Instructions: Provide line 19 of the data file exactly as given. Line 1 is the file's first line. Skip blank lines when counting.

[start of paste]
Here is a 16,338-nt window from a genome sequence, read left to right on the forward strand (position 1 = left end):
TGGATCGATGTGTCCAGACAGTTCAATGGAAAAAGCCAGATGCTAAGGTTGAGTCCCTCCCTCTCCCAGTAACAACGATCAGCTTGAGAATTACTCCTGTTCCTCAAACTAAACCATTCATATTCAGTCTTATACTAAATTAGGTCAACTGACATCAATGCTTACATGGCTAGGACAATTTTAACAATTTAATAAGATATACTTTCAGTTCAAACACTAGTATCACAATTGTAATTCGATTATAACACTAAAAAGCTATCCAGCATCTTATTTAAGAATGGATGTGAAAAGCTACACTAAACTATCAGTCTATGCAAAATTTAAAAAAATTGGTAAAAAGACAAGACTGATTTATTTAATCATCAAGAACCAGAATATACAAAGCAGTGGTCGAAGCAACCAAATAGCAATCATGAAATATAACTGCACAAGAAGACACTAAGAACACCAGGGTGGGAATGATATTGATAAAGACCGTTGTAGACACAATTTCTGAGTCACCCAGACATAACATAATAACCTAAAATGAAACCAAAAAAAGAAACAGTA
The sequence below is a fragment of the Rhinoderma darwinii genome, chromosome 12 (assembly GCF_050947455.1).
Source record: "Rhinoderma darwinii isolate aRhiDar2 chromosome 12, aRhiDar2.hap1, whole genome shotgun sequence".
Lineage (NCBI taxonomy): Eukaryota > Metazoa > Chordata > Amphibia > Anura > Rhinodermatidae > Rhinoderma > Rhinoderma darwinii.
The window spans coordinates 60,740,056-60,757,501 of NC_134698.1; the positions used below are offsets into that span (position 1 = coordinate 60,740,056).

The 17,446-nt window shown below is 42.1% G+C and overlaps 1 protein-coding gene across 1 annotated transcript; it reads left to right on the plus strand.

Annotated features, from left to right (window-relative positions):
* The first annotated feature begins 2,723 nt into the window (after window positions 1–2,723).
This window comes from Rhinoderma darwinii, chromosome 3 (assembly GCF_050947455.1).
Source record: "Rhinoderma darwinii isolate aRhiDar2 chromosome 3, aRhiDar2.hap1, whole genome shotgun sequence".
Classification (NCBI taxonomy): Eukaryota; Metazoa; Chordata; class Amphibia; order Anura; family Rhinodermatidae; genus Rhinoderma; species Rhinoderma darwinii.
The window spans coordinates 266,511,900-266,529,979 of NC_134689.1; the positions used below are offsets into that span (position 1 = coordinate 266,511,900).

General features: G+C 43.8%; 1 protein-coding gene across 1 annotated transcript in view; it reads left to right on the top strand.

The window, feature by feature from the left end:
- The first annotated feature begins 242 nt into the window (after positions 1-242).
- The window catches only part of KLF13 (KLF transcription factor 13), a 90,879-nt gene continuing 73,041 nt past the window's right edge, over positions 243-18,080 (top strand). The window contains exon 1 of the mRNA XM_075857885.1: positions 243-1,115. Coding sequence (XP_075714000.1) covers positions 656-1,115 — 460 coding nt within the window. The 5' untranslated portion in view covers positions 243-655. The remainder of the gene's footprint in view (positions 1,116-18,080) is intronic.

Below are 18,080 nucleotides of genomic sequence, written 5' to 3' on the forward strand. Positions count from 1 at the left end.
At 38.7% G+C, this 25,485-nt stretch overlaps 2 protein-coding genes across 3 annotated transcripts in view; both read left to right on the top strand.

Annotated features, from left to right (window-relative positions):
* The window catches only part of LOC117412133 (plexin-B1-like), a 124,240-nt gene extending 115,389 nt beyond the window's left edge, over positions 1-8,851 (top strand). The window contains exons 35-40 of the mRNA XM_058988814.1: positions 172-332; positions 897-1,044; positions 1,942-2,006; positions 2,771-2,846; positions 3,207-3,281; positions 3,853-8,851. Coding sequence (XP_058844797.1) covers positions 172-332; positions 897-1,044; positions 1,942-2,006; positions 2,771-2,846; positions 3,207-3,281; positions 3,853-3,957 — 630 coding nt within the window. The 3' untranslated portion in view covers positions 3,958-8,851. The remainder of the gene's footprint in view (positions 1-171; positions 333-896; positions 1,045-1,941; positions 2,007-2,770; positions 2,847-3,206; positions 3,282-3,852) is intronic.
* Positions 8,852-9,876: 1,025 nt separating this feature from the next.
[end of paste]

At 38.7% G+C, this 25,485-nt stretch overlaps 2 protein-coding genes across 3 annotated transcripts in view; both read left to right on the top strand.